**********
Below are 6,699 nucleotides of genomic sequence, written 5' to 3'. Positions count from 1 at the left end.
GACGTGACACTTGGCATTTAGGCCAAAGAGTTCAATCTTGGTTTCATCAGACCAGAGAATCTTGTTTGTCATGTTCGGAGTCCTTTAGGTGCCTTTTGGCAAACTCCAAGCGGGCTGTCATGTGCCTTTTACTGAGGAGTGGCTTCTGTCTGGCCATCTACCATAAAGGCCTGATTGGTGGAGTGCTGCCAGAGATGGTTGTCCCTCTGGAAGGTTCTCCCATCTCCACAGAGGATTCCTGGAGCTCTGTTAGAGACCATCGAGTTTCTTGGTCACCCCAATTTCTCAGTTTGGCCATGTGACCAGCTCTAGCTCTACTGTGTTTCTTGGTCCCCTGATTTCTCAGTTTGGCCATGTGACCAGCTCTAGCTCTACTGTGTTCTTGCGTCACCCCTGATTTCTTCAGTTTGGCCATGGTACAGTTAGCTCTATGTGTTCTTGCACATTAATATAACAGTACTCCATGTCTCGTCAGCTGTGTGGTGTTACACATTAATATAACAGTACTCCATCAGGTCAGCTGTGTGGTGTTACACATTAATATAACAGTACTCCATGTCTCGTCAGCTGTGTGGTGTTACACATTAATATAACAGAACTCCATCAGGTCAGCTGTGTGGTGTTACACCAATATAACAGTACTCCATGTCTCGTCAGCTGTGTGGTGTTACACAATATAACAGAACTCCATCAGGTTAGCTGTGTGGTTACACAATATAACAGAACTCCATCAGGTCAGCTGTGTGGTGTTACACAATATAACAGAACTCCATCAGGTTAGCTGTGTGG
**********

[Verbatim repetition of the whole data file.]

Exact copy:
Below are 6,699 nucleotides of genomic sequence, written 5' to 3'. Positions count from 1 at the left end.
GACGTGACACTTGGCATTTAGGCCAAAGAGTTCAATCTTGGTTTCATCAGACCAGAGAATCTTGTTTGTCATGTTCGGAGTCCTTTAGGTGCCTTTTGGCAAACTCCAAGCGGGCTGTCATGTGCCTTTTACTGAGGAGTGGCTTCTGTCTGGCCATCTACCATAAAGGCCTGATTGGTGGAGTGCTGCCAGAGATGGTTGTCCCTCTGGAAGGTTCTCCCATCTCCACAGAGGATTCCTGGAGCTCTGTTAGAGACCATCGAGTTTCTTGGTCACCCCAATTTCTCAGTTTGGCCATGTGACCAGCTCTAGCTCTACTGTGTTTCTTGGTCCCCTGATTTCTCAGTTTGGCCATGTGACCAGCTCTAGCTCTACTGTGTTCTTGCGTCACCCCTGATTTCTTCAGTTTGGCCATGGTACAGTTAGCTCTATGTGTTCTTGCACATTAATATAACAGTACTCCATGTCTCGTCAGCTGTGTGGTGTTACACATTAATATAACAGTACTCCATCAGGTCAGCTGTGTGGTGTTACACATTAATATAACAGTACTCCATGTCTCGTCAGCTGTGTGGTGTTACACATTAATATAACAGAACTCCATCAGGTCAGCTGTGTGGTGTTACACCAATATAACAGTACTCCATGTCTCGTCAGCTGTGTGGTGTTACACAATATAACAGAACTCCATCAGGTTAGCTGTGTGGTTACACAATATAACAGAACTCCATCAGGTCAGCTGTGTGGTGTTACACAATATAACAGAACTCCATCAGGTTAGCTGTGTGG